Even aside from the change in rhetoric, there is considerable evidence that has led numerous reasonable observers to believe Obama is, in fact, in favor of trade even as he is concerned with some of free trade’s side effects on American workers and the economy. Obama, for one, described himself as a “pro-growth, free-market guy.” Even the arch-conservative Weekly Standard was forced to concede in the midst of the general election campaign that Obama’s two main economic advisors Jason Furman and Austan Goolsbee, while liberals, were “centrist, pro-free traders.” George F. Will, my favorite columnist and a paleo-conservative – described Goolsbee as the best sort of liberal economist his conservative leanings could imagine:

Goolsbee no doubt has lots of dubious ideas – he is, after all, a Democrat – about how government can creatively fiddle with the market’s allocation of wealth and opportunity. But he seems to be the sort of person – amiable, empirical and reasonable – you would want at the elbow of a Democratic president, if such there must be.

Naomi Klein attacked these two herself as ideologically impure in a piece in The Nation magazine – and while I find Klein to be provactive, I think a pro-free trader could hardly have a better endorsement than an attack by Klein.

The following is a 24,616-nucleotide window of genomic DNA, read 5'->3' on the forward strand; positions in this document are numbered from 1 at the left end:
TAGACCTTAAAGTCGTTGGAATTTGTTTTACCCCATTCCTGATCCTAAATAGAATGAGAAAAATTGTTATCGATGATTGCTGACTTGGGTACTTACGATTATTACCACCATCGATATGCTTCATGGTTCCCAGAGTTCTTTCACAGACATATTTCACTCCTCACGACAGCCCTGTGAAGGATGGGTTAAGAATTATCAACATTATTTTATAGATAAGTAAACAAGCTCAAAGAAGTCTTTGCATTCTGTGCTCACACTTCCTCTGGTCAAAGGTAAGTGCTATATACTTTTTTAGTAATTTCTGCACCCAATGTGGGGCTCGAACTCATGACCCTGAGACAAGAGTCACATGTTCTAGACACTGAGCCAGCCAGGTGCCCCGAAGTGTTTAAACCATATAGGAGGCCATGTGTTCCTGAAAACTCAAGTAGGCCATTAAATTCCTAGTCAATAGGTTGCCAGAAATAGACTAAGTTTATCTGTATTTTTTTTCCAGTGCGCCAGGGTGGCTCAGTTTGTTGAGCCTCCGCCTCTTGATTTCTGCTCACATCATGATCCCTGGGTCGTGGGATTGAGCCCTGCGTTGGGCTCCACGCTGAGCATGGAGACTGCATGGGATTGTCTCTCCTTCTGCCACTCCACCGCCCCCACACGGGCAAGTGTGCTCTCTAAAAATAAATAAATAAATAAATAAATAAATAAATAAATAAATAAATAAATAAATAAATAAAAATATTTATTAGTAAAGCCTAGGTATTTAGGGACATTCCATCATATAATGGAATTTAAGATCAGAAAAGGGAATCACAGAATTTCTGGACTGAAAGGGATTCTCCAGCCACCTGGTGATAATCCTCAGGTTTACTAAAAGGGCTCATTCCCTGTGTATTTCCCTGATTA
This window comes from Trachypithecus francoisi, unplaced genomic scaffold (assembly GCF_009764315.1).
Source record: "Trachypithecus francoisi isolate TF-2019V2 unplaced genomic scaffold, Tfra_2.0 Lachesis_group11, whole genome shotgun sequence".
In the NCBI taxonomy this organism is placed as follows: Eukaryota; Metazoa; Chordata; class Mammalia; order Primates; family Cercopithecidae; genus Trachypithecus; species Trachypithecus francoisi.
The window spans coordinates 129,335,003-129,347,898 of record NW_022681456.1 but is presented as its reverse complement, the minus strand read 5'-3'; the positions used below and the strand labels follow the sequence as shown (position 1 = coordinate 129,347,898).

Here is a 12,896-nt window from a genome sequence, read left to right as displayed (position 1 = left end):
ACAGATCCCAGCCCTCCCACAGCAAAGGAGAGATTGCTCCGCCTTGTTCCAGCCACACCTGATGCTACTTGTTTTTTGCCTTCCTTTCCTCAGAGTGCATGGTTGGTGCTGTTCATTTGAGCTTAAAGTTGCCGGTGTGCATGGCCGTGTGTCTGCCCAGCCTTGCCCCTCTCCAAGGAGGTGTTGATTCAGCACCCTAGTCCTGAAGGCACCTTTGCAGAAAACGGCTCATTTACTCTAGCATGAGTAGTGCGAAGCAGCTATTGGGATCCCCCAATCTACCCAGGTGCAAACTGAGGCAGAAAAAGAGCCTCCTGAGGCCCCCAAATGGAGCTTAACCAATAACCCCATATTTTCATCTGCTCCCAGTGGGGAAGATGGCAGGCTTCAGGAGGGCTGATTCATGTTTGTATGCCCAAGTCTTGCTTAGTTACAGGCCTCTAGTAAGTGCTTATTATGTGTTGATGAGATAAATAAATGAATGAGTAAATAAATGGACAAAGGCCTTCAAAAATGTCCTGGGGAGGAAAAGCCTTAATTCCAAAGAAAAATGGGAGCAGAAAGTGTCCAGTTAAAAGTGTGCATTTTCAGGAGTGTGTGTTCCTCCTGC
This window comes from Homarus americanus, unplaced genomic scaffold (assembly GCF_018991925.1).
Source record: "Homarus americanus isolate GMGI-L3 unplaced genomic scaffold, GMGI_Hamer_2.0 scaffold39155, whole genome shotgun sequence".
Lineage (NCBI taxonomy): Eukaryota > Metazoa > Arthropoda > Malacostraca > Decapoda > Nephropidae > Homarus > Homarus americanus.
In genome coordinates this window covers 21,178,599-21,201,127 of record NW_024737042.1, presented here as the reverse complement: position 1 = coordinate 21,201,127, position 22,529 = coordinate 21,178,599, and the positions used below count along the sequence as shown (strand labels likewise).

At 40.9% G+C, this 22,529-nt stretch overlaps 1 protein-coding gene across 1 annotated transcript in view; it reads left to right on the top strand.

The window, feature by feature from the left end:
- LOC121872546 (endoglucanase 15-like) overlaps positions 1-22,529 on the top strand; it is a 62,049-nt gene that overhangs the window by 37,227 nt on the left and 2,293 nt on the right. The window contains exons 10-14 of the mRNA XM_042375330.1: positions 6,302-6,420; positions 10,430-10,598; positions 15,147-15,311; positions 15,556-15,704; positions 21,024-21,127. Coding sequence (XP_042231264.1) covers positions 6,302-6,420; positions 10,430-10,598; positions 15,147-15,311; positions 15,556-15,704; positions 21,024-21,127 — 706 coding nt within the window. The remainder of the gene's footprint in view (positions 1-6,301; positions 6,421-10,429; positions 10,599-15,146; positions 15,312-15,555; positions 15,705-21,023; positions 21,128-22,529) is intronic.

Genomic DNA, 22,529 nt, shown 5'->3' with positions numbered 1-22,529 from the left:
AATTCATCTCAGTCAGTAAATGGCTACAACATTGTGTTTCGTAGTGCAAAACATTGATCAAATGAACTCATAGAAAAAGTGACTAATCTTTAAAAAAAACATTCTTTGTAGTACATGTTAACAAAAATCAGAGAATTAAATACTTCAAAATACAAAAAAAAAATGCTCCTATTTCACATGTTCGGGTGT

Obama’s official position on trade has remained consistent – even as his focus has changed over the course of the campaign. What has struck me about all of Obama’s positions is the extent to which they begin with an appreciation of conservative ideas – as his health care plan works within the market rather than by goverment fiat; as his stance on affirmative action reflects traditional concerns about whether we are trying to ensure the equality of oppurtunity or equality of the ends. His views on trade seem similar – as he embraces free markets and free trade – but wants to mitigate the negative side effects.

The Council on Foreign Relations, a group with a considerable interest in free trade, vouched for Obama’s support:

Sen. Obama (D-IL) generally supports free trade policies, though he has expressed concern about free trade agreements that do not include labor and environmental protections.

Tim Hanson and Nate Weisshaar of the Motley Fool probably best described the most reasonable concerns about Obama’s record on trade in their piece asking “Will Obama End Global Trade?” (the answer was, “Nope.”):

While Obama’s campaign literature will tell you that his goals are fairer trade, more assistance for displaced American workers, and greater global environmental protections, there is some global worry that an Obama administration might impose and sustain protectionist policies in order to reward labor union support for his campaign and get our economy back on its feet.

As private sector labor unions have been decimated in the global economy, and as Obama and the liberal consensus views them as part of the solution rather than a major problem, it’s hard to see exactly what steps Obama can take to rejuvenate unions.